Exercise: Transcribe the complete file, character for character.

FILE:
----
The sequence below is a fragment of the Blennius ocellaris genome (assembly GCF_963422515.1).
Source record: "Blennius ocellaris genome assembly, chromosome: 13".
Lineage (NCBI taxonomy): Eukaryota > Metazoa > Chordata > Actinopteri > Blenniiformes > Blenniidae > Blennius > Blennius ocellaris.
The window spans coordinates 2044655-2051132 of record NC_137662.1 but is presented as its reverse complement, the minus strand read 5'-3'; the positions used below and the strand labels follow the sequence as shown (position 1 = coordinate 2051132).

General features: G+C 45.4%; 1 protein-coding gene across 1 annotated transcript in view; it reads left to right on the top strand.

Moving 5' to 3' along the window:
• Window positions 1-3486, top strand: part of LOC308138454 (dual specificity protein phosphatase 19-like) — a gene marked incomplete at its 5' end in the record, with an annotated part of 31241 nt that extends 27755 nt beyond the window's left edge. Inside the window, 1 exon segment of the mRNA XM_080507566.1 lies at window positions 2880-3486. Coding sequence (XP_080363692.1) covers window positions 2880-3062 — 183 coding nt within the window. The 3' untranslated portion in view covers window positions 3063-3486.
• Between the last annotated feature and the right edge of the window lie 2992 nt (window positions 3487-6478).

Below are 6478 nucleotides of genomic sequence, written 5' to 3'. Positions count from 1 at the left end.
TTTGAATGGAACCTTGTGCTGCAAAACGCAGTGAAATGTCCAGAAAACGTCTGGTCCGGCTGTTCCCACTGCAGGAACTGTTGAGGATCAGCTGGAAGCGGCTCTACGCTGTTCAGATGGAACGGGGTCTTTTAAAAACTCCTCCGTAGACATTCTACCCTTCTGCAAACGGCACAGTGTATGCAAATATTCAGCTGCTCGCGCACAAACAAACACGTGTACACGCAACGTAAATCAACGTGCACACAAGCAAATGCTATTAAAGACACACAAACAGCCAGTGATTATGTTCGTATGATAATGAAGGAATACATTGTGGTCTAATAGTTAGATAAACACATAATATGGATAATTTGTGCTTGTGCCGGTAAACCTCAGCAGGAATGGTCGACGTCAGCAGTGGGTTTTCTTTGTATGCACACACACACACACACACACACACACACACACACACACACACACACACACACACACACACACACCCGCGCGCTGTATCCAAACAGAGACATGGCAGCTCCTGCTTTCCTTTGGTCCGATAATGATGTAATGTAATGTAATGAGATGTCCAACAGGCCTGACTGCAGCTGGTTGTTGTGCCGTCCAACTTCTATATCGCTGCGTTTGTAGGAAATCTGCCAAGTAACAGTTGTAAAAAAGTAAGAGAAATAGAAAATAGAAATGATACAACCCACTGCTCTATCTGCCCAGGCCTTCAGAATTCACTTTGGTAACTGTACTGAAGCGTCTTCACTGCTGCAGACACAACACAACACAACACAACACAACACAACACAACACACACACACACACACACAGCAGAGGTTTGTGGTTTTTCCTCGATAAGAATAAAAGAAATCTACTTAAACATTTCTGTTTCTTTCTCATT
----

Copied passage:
The sequence below is a fragment of the Blennius ocellaris genome (assembly GCF_963422515.1).
Source record: "Blennius ocellaris genome assembly, chromosome: 13".
Lineage (NCBI taxonomy): Eukaryota > Metazoa > Chordata > Actinopteri > Blenniiformes > Blenniidae > Blennius > Blennius ocellaris.
The window spans coordinates 2044655-2051132 of record NC_137662.1 but is presented as its reverse complement, the minus strand read 5'-3'; the positions used below and the strand labels follow the sequence as shown (position 1 = coordinate 2051132).

General features: G+C 45.4%; 1 protein-coding gene across 1 annotated transcript in view; it reads left to right on the top strand.

Moving 5' to 3' along the window:
• Window positions 1-3486, top strand: part of LOC308138454 (dual specificity protein phosphatase 19-like) — a gene marked incomplete at its 5' end in the record, with an annotated part of 31241 nt that extends 27755 nt beyond the window's left edge. Inside the window, 1 exon segment of the mRNA XM_080507566.1 lies at window positions 2880-3486. Coding sequence (XP_080363692.1) covers window positions 2880-3062 — 183 coding nt within the window. The 3' untranslated portion in view covers window positions 3063-3486.
• Between the last annotated feature and the right edge of the window lie 2992 nt (window positions 3487-6478).

Below are 6478 nucleotides of genomic sequence, written 5' to 3'. Positions count from 1 at the left end.
TTTGAATGGAACCTTGTGCTGCAAAACGCAGTGAAATGTCCAGAAAACGTCTGGTCCGGCTGTTCCCACTGCAGGAACTGTTGAGGATCAGCTGGAAGCGGCTCTACGCTGTTCAGATGGAACGGGGTCTTTTAAAAACTCCTCCGTAGACATTCTACCCTTCTGCAAACGGCACAGTGTATGCAAATATTCAGCTGCTCGCGCACAAACAAACACGTGTACACGCAACGTAAATCAACGTGCACACAAGCAAATGCTATTAAAGACACACAAACAGCCAGTGATTATGTTCGTATGATAATGAAGGAATACATTGTGGTCTAATAGTTAGATAAACACATAATATGGATAATTTGTGCTTGTGCCGGTAAACCTCAGCAGGAATGGTCGACGTCAGCAGTGGGTTTTCTTTGTATGCACACACACACACACACACACACACACACACACACACACACACACACACACACACACACACACACCCGCGCGCTGTATCCAAACAGAGACATGGCAGCTCCTGCTTTCCTTTGGTCCGATAATGATGTAATGTAATGTAATGAGATGTCCAACAGGCCTGACTGCAGCTGGTTGTTGTGCCGTCCAACTTCTATATCGCTGCGTTTGTAGGAAATCTGCCAAGTAACAGTTGTAAAAAAGTAAGAGAAATAGAAAATAGAAATGATACAACCCACTGCTCTATCTGCCCAGGCCTTCAGAATTCACTTTGGTAACTGTACTGAAGCGTCTTCACTGCTGCAGACACAACACAACACAACACAACACAACACAACACAACACACACACACACACACACAGCAGAGGTTTGTGGTTTTTCCTCGATAAGAATAAAAGAAATCTACTTAAACATTTCTGTTTCTTTCTCATT